BAME, POC, BIPOC – the acronyms are designed to make it easier, neater and simpler to talk about people from ethnic minority backgrounds.
But conversations about race, racism and racial injustice are rarely easy, neat or simple, which is why the chosen terminology for these discussions is so often contentious – and so important to get right.
With the recent mainstream focus on racism and the injustice faced by Black people specifically – sparked by the death of George Floyd and the global Black Lives Matter movement – writers, journalists, commentators and critics have had to grapple with racial terminology on a regular basis, and there has been significant backlash about the use of certain terms.
BAME – which is an acronym for Black, Asian, minority ethnic – has been popular in the UK since the 1970s and its use is widely accepted by the media and the corporate world. But, while BAME was born out of a desire to create solidarity between minorities against racism, it is now more readily used by white people to lump everyone who is not white into a singular category.
The same can be said for POC – People Of Colour, WOC – Women Of Colour, and BIPOC – Black and Indigenous People Of Colour, which are all even more vague in who they are referring to.
Many of these acronyms and unifying terms were originally created by minority groups who used them to signal a unity against discrimination, violence and inequality. But, over time they have been co-opted and their political meanings have been sanitised and flattened.
For many critics, these terms no longer signal unity. Instead, they signal a lazy homogenisation of all non-white groups, and the erasure of individual struggles.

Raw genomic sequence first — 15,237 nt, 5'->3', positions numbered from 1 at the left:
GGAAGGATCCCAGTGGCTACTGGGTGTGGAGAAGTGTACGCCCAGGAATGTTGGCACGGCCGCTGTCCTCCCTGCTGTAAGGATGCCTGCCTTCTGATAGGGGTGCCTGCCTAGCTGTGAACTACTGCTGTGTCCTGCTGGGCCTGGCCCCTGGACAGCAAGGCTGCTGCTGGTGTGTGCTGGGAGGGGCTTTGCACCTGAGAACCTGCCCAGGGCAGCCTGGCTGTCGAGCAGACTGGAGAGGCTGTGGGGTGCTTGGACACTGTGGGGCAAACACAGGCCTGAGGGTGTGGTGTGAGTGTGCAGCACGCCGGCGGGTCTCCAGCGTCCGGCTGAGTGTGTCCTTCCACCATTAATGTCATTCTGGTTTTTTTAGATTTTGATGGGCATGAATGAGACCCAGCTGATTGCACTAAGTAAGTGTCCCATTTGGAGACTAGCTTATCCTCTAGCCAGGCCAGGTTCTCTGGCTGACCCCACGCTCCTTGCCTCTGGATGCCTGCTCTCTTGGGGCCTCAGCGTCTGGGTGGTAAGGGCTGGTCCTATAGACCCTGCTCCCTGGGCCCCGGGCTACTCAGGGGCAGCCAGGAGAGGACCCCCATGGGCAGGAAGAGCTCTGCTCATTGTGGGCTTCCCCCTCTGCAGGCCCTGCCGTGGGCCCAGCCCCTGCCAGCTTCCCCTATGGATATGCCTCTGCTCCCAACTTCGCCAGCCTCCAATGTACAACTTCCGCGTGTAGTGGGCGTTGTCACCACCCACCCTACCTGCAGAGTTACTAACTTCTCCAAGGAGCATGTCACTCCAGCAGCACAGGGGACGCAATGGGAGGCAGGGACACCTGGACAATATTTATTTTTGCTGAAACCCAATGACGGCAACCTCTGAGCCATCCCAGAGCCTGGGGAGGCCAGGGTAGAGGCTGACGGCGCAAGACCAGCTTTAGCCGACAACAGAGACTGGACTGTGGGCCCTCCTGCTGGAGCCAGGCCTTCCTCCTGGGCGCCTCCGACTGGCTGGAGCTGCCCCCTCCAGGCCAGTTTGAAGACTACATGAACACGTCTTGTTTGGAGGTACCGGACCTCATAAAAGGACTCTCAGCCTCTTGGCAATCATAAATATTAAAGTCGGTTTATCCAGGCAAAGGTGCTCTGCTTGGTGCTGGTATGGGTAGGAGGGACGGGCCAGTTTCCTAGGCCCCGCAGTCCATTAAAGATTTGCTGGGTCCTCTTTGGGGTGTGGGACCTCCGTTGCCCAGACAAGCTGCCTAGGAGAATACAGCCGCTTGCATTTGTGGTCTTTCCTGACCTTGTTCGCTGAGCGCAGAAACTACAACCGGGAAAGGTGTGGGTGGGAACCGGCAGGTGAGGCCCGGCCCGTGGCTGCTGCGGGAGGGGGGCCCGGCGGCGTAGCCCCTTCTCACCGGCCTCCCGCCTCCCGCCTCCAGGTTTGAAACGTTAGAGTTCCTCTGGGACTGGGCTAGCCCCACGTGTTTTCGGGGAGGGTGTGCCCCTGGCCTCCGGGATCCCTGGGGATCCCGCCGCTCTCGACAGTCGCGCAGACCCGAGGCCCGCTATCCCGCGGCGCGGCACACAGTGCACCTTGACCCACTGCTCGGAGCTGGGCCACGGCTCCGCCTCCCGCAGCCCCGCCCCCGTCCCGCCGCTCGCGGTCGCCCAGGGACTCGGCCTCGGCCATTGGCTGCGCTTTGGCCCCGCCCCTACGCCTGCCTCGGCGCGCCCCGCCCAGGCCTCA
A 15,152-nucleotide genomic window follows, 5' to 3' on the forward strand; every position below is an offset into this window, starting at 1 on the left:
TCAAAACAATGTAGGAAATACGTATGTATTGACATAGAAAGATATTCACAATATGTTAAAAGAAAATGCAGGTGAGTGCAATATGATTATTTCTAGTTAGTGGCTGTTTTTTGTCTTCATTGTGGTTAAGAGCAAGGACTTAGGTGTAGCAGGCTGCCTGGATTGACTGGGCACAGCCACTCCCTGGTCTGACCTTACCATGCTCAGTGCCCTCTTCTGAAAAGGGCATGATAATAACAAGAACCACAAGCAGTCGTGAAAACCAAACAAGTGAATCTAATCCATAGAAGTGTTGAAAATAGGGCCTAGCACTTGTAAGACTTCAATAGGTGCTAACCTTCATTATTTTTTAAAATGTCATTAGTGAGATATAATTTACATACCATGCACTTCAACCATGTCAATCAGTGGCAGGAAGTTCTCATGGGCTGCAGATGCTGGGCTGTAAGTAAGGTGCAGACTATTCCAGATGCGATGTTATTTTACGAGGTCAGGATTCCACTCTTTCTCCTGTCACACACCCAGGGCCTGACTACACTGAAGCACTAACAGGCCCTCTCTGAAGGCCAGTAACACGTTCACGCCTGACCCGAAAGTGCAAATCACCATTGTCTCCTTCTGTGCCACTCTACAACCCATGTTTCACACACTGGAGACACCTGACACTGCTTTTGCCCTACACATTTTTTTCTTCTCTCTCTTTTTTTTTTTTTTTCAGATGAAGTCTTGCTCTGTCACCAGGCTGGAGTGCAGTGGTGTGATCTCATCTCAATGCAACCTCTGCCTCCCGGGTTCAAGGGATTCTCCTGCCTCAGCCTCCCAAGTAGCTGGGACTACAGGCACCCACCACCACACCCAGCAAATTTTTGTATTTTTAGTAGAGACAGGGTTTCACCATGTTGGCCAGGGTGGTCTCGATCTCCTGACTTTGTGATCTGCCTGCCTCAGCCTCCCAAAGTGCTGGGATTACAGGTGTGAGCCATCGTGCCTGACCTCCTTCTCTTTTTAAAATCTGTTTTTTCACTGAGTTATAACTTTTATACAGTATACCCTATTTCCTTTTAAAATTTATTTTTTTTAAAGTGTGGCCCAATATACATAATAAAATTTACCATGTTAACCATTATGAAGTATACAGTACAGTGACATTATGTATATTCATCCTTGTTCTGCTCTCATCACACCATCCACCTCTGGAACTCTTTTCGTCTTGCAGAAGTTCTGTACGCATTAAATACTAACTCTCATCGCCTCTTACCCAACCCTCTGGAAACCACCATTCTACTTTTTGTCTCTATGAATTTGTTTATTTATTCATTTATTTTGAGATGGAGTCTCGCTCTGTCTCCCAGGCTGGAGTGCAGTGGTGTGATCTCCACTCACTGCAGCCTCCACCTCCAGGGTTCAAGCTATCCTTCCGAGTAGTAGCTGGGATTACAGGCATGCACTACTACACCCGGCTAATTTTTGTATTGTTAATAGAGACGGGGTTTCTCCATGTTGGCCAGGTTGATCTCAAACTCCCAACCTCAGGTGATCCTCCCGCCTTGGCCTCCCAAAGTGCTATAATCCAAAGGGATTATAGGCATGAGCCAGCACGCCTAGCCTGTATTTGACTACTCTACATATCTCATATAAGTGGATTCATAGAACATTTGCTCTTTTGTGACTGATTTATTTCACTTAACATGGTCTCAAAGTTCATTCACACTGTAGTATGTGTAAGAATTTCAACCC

And it is the laziness that really grates. Specifically when ‘BAME’ is used where ‘Black’ could have been used in its place. And using the acronym to refer to specifically Black issues smacks of anti-Blackness.
When Matt Hancock was asked recently on Sky News how many Black people are in the current cabinet, he responded by saying, ‘Well, there’s a whole series of people from a black and ethnic minority background.’ Hancock must have been referring to the two South Asian members of the cabinet, Priti Patel and Rishi Sunak, because there are zero Black cabinet members.
Labour MP David Lammy criticised the health secretary for lumping ethnic minority communities together and effectively erasing the fact that there are no Black cabinet members. Lammy said: ‘It’s offensive to say it’s OK because they’ve got “diversity of thought”. Especially at time of real pain for the black community. Do better.’
Hiding behind BAME can mask the true inequalities that Black people face, and present a falsely optimistic picture of progress.
Scholar-Activist and CEO of Ladders4Action, Dr Addy Adelaine, says understanding the history of BAME will help us to understand why the term is problematic.
‘The term BAME is rarely used outside of the UK, as it reflects the UK’s contentious and unique conceptual struggle with human identity,’ Dr Addy tells Metro.co.uk.
‘Throughout British history, how we identify individuals has evolved. The term BAME reflects the UK’s social and legal history, it is a strange conceptual mix of race, ethnicity and nationality.’
Dr Addy explains that in the late 18th Century, colonialism enabled white people to present themselves as inherently superior to others. She says racial hierarchies were created to specifically enable slavery and to ‘other’ the people they wished to claim power over.
‘Nuance of identity was removed because it is easier to mistreat and abuse those we do not see with nuance,’ she explains.
‘Nuance of identity helps us to see individuals, with individual stories, individual families and histories. Individuals who are deserving of equal treatment and a respected part of a collective humanity.
‘While white people maintained individuality and nuance of identity, history tells us that nuance of identity is a privilege that not everyone is afforded.’
Dr Addy says nuance of identity for those under colonial rule was ‘purposely destroyed’ in order to control and dehumanise.